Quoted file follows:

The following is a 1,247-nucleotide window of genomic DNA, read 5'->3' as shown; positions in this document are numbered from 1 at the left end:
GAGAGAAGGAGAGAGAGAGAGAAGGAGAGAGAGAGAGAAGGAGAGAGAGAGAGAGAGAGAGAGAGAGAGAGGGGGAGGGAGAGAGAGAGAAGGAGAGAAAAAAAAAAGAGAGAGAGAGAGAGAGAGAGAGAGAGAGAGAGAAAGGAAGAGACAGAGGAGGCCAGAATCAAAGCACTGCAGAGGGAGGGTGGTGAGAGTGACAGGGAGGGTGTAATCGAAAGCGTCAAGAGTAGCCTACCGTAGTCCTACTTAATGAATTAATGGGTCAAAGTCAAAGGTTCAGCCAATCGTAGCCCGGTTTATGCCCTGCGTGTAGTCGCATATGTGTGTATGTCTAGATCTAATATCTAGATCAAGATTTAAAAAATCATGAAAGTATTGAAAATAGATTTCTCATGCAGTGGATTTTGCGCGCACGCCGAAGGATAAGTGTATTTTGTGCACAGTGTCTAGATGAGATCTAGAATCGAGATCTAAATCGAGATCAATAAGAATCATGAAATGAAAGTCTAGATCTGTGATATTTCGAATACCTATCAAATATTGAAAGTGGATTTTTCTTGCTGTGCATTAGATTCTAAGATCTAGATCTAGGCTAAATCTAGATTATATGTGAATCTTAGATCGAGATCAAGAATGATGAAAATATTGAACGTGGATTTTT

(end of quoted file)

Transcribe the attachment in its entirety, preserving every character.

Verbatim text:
The following is a 1,247-nucleotide window of genomic DNA, read 5'->3' as shown; positions in this document are numbered from 1 at the left end:
GAGAGAAGGAGAGAGAGAGAGAAGGAGAGAGAGAGAGAAGGAGAGAGAGAGAGAGAGAGAGAGAGAGAGAGGGGGAGGGAGAGAGAGAGAAGGAGAGAAAAAAAAAAGAGAGAGAGAGAGAGAGAGAGAGAGAGAGAGAGAAAGGAAGAGACAGAGGAGGCCAGAATCAAAGCACTGCAGAGGGAGGGTGGTGAGAGTGACAGGGAGGGTGTAATCGAAAGCGTCAAGAGTAGCCTACCGTAGTCCTACTTAATGAATTAATGGGTCAAAGTCAAAGGTTCAGCCAATCGTAGCCCGGTTTATGCCCTGCGTGTAGTCGCATATGTGTGTATGTCTAGATCTAATATCTAGATCAAGATTTAAAAAATCATGAAAGTATTGAAAATAGATTTCTCATGCAGTGGATTTTGCGCGCACGCCGAAGGATAAGTGTATTTTGTGCACAGTGTCTAGATGAGATCTAGAATCGAGATCTAAATCGAGATCAATAAGAATCATGAAATGAAAGTCTAGATCTGTGATATTTCGAATACCTATCAAATATTGAAAGTGGATTTTTCTTGCTGTGCATTAGATTCTAAGATCTAGATCTAGGCTAAATCTAGATTATATGTGAATCTTAGATCGAGATCAAGAATGATGAAAATATTGAACGTGGATTTTT